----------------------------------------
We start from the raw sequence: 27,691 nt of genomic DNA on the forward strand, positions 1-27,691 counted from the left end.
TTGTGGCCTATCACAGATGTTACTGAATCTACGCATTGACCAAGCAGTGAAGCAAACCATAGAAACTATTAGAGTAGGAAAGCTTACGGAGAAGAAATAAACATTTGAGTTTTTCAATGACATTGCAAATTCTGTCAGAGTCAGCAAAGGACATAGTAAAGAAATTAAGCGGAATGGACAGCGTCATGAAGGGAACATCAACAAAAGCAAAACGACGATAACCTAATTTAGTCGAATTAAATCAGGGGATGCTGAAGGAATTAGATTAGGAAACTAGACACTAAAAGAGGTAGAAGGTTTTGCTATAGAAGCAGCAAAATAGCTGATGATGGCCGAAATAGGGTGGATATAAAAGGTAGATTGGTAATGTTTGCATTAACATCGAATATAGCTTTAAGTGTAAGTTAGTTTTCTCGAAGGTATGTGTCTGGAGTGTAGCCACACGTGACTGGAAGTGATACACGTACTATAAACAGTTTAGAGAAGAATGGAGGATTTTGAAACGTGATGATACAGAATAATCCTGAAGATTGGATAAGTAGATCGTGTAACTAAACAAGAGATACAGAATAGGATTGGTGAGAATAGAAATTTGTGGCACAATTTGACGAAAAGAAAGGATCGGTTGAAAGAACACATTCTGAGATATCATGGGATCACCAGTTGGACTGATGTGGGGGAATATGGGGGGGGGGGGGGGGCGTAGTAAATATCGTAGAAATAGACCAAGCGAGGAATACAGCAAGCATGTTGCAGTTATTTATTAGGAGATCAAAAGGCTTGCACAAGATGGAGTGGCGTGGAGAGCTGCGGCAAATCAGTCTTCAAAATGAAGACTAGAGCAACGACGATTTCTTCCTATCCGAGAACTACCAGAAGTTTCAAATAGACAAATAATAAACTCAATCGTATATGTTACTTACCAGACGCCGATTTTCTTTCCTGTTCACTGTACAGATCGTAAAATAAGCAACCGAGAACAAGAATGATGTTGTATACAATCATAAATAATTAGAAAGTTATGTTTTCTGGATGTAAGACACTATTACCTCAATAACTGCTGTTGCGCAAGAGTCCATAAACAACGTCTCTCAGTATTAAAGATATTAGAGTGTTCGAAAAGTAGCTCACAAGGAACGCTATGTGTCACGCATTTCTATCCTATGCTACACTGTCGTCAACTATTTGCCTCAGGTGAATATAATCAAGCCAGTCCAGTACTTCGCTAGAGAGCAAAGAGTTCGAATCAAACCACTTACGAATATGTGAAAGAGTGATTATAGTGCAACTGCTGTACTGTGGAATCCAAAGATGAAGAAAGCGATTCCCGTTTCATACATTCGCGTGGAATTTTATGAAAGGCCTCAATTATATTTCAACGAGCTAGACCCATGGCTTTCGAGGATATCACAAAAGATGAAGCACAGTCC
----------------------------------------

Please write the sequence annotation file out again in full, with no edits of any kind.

We start from the raw sequence: 27,691 nt of genomic DNA on the forward strand, positions 1-27,691 counted from the left end.
TTGTGGCCTATCACAGATGTTACTGAATCTACGCATTGACCAAGCAGTGAAGCAAACCATAGAAACTATTAGAGTAGGAAAGCTTACGGAGAAGAAATAAACATTTGAGTTTTTCAATGACATTGCAAATTCTGTCAGAGTCAGCAAAGGACATAGTAAAGAAATTAAGCGGAATGGACAGCGTCATGAAGGGAACATCAACAAAAGCAAAACGACGATAACCTAATTTAGTCGAATTAAATCAGGGGATGCTGAAGGAATTAGATTAGGAAACTAGACACTAAAAGAGGTAGAAGGTTTTGCTATAGAAGCAGCAAAATAGCTGATGATGGCCGAAATAGGGTGGATATAAAAGGTAGATTGGTAATGTTTGCATTAACATCGAATATAGCTTTAAGTGTAAGTTAGTTTTCTCGAAGGTATGTGTCTGGAGTGTAGCCACACGTGACTGGAAGTGATACACGTACTATAAACAGTTTAGAGAAGAATGGAGGATTTTGAAACGTGATGATACAGAATAATCCTGAAGATTGGATAAGTAGATCGTGTAACTAAACAAGAGATACAGAATAGGATTGGTGAGAATAGAAATTTGTGGCACAATTTGACGAAAAGAAAGGATCGGTTGAAAGAACACATTCTGAGATATCATGGGATCACCAGTTGGACTGATGTGGGGGAATATGGGGGGGGGGGGGGGGCGTAGTAAATATCGTAGAAATAGACCAAGCGAGGAATACAGCAAGCATGTTGCAGTTATTTATTAGGAGATCAAAAGGCTTGCACAAGATGGAGTGGCGTGGAGAGCTGCGGCAAATCAGTCTTCAAAATGAAGACTAGAGCAACGACGATTTCTTCCTATCCGAGAACTACCAGAAGTTTCAAATAGACAAATAATAAACTCAATCGTATATGTTACTTACCAGACGCCGATTTTCTTTCCTGTTCACTGTACAGATCGTAAAATAAGCAACCGAGAACAAGAATGATGTTGTATACAATCATAAATAATTAGAAAGTTATGTTTTCTGGATGTAAGACACTATTACCTCAATAACTGCTGTTGCGCAAGAGTCCATAAACAACGTCTCTCAGTATTAAAGATATTAGAGTGTTCGAAAAGTAGCTCACAAGGAACGCTATGTGTCACGCATTTCTATCCTATGCTACACTGTCGTCAACTATTTGCCTCAGGTGAATATAATCAAGCCAGTCCAGTACTTCGCTAGAGAGCAAAGAGTTCGAATCAAACCACTTACGAATATGTGAAAGAGTGATTATAGTGCAACTGCTGTACTGTGGAATCCAAAGATGAAGAAAGCGATTCCCGTTTCATACATTCGCGTGGAATTTTATGAAAGGCCTCAATTATATTTCAACGAGCTAGACCCATGGCTTTCGAGGATATCACAAAAGATGAAGCACAGTCC